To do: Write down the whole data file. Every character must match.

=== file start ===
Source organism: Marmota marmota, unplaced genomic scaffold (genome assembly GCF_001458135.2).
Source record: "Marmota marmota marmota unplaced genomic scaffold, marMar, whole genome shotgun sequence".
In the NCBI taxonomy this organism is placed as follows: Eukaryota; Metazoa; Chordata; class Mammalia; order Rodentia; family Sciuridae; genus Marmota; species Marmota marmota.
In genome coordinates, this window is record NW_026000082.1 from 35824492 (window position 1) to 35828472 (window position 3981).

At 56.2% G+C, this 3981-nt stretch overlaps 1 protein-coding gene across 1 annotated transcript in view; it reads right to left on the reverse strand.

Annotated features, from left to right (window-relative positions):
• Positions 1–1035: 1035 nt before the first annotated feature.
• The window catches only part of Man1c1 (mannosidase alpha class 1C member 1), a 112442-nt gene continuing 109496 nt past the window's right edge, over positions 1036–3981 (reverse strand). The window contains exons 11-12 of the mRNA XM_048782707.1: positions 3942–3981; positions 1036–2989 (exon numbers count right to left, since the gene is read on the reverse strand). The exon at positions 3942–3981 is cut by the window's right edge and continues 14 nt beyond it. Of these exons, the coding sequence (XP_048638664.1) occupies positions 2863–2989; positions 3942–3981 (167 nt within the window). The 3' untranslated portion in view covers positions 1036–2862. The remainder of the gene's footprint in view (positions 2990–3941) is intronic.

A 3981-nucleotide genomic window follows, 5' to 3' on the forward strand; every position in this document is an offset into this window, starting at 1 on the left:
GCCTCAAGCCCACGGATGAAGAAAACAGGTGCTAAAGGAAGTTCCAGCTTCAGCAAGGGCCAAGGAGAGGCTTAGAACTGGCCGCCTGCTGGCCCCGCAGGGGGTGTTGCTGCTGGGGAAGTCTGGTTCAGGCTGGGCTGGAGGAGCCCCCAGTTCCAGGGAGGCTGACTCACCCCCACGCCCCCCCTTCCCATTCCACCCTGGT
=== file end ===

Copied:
Source organism: Marmota marmota, unplaced genomic scaffold (genome assembly GCF_001458135.2).
Source record: "Marmota marmota marmota unplaced genomic scaffold, marMar, whole genome shotgun sequence".
In the NCBI taxonomy this organism is placed as follows: Eukaryota; Metazoa; Chordata; class Mammalia; order Rodentia; family Sciuridae; genus Marmota; species Marmota marmota.
In genome coordinates, this window is record NW_026000082.1 from 35824492 (window position 1) to 35828472 (window position 3981).

At 56.2% G+C, this 3981-nt stretch overlaps 1 protein-coding gene across 1 annotated transcript in view; it reads right to left on the reverse strand.

Annotated features, from left to right (window-relative positions):
• Positions 1–1035: 1035 nt before the first annotated feature.
• The window catches only part of Man1c1 (mannosidase alpha class 1C member 1), a 112442-nt gene continuing 109496 nt past the window's right edge, over positions 1036–3981 (reverse strand). The window contains exons 11-12 of the mRNA XM_048782707.1: positions 3942–3981; positions 1036–2989 (exon numbers count right to left, since the gene is read on the reverse strand). The exon at positions 3942–3981 is cut by the window's right edge and continues 14 nt beyond it. Of these exons, the coding sequence (XP_048638664.1) occupies positions 2863–2989; positions 3942–3981 (167 nt within the window). The 3' untranslated portion in view covers positions 1036–2862. The remainder of the gene's footprint in view (positions 2990–3941) is intronic.

A 3981-nucleotide genomic window follows, 5' to 3' on the forward strand; every position in this document is an offset into this window, starting at 1 on the left:
GCCTCAAGCCCACGGATGAAGAAAACAGGTGCTAAAGGAAGTTCCAGCTTCAGCAAGGGCCAAGGAGAGGCTTAGAACTGGCCGCCTGCTGGCCCCGCAGGGGGTGTTGCTGCTGGGGAAGTCTGGTTCAGGCTGGGCTGGAGGAGCCCCCAGTTCCAGGGAGGCTGACTCACCCCCACGCCCCCCCTTCCCATTCCACCCTGGT